The following day we wondered around Bath, the heavens opened and we found ourselves in a Caribbean styled restaurant. I laughed when I saw goat on the menu (and then went quiet when everyone ordered it). I decided to copy one of the other hens and get a seafood curry – having a quiet word with the waiter: “I cannot handle hot food, it’s not spicy is it?” – “No no man, it’s so mild you will be fine” (said the stoned waiter).

The food arrived (I eyed up the goat, still very confused) and ate my “mild” curry (“George I can’t breath”). The waiter came over and asked if everything was ok – and we all nodded “yeah delicious” (which it would have been had I not been swallowing fire). He gave me a glass (pint) of milk after my fourth visit to the toilet (“I think Mount Versuvius is about to erupt out my arse”).

Once the rain had calmed (and my bottom) we made our way back to the house and got ready for an evening at a top Greek restaurant.

The alcohol began flowing and I was keen to right the terrible first impression I made in front of Margerie, so showed off some of my other talents.



Head banging…

And twerking.

The night progressed and as ever – we drank…and drank and were soon chatting to the owner of a bar who invited us to have a lock in with a few of his friends (a load of freshers from the University– average age 21). They all looked so young (when I could see) then I got really drunk (and took one back).


We kissed (dry humped on every piece of furniture available – sorry world) but the alcohol began wearing off and I realised he wasn’t the one (“You’re 19?! Fuck me this is a new low…”) so I went to bed (forgetting to say goodbye to my boyfriend who was left downstairs) and fell asleep.

I was awoken by George the following day:

“Don’t start Debbie. We are leaving. Now.”

I got (fell) out of bed.


And (didn’t collect my stuff) went downstairs to see my boy (toy) being escorted out of the house (still drinking his can of lager).


I followed George and Abby to the car, but had to quickly run back. I’d forgotten a few things. (Everything. “Debbie where’s your bag?” – “Have you not got it?” – “WHY THE FUCK WOULD I HAVE IT?”)


I didn’t understand what all the rage was about (but it soon became apparent). We reached the car: “Why has it moved? Have you driven it already this morning?”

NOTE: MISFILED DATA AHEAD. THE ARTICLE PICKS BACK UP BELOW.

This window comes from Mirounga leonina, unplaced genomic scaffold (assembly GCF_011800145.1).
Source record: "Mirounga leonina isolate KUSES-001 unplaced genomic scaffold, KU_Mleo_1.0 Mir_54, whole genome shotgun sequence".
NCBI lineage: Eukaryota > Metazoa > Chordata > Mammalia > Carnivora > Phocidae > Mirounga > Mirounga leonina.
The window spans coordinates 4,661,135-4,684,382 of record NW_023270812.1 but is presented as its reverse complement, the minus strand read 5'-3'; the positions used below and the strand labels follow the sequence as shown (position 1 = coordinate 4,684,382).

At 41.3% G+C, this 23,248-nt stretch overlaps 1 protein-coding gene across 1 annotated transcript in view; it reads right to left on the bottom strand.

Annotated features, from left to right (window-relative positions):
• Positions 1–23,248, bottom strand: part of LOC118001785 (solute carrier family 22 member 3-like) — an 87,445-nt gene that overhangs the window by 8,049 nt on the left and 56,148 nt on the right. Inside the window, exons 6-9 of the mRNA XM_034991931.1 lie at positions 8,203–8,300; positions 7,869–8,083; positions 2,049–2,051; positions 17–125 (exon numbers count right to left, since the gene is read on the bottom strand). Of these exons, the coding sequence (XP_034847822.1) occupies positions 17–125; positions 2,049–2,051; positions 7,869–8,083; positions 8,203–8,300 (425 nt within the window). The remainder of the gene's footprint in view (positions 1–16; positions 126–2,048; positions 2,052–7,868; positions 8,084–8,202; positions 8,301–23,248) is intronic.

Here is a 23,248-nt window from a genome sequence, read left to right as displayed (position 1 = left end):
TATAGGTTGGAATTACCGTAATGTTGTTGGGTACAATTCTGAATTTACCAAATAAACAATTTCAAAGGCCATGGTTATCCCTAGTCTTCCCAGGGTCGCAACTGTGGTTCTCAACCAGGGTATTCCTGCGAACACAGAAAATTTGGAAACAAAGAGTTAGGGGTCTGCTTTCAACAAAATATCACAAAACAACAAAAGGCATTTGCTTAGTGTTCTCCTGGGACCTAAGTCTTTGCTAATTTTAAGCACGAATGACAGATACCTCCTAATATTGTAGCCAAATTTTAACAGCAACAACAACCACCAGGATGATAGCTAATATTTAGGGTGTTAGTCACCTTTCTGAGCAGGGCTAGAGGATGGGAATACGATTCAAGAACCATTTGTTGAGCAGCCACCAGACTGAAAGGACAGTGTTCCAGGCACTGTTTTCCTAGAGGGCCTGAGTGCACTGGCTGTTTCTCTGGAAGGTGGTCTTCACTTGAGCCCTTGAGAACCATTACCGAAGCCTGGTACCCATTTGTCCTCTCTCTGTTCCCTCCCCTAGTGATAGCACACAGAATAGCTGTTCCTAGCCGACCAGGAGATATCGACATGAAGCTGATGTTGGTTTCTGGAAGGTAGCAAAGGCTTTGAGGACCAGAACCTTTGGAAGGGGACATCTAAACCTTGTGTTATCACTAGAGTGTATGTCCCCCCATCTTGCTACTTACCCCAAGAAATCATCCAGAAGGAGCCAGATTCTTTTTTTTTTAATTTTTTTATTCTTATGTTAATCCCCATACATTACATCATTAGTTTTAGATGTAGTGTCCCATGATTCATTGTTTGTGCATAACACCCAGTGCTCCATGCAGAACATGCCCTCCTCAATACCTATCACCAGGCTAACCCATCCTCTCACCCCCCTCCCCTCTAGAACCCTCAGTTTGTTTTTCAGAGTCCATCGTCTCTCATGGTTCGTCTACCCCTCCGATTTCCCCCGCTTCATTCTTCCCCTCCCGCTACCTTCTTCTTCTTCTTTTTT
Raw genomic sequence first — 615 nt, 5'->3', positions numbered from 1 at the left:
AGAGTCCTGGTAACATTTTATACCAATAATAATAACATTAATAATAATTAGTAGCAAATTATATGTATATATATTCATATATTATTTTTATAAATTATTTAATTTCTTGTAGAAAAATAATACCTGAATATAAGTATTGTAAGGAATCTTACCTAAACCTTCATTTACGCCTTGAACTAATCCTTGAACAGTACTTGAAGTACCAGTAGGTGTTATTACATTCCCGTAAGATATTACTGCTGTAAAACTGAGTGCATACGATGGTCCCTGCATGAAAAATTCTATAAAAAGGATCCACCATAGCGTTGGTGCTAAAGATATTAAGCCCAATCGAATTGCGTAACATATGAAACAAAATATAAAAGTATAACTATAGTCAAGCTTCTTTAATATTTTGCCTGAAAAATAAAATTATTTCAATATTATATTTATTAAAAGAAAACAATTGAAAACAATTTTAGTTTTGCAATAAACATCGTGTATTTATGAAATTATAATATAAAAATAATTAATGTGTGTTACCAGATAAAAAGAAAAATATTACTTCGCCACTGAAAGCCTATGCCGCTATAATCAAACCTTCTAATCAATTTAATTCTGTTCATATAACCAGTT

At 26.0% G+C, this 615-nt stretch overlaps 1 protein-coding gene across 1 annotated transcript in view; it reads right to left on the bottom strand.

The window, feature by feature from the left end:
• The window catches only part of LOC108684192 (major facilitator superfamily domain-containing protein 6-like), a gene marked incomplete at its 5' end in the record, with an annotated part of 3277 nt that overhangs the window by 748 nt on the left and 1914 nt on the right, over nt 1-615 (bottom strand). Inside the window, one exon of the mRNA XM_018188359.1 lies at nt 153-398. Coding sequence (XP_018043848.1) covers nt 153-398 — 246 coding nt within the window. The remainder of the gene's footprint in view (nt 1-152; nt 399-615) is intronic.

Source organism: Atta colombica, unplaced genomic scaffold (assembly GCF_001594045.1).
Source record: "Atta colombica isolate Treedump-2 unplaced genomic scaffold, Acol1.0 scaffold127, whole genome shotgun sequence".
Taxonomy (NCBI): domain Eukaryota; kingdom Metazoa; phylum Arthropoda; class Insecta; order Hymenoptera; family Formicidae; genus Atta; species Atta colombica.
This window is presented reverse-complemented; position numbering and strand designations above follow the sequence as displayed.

“Yes Debbie I have. You left the lights on, on Friday night.”


“This meant the car had no battery when we arrived at it this morning at 9am. So I had to jump start the car – I don’t know how to jump start a car, so luckily a strange man came and helped.”

“However the battery still kept cutting out so for the past two hours me and Abby have been driving around the outskirts of Bath as there is marathon going on in the City to charge the battery – Oh, and you bought a random child back to the house.”


In these situations I understand there’s nothing I can really say (but apologise for all eternity) and just keep out of my friend’s way (but I was so fucking hungover and passed out really attractively in the back).

She dropped me off at the station to get my train back to London.

“George my train isn’t going to get here for another hour.. can I wait in –


…Never mind”

So I sat and waited, texting friends (tindering – swiping right to everything) exchanging funny pics (posting Tinder moments)but I was still bored.

I began work on my newest project (further shame to my family), something that I am very excited about (I can already see the adoption papers being signed) and began mapping out chapters – for my upcoming book.




Leave a Reply

Fill in your details below or click an icon to log in: Logo

You are commenting using your account. Log Out /  Change )

Google+ photo

You are commenting using your Google+ account. Log Out /  Change )

Twitter picture

You are commenting using your Twitter account. Log Out /  Change )

Facebook photo

You are commenting using your Facebook account. Log Out /  Change )


Connecting to %s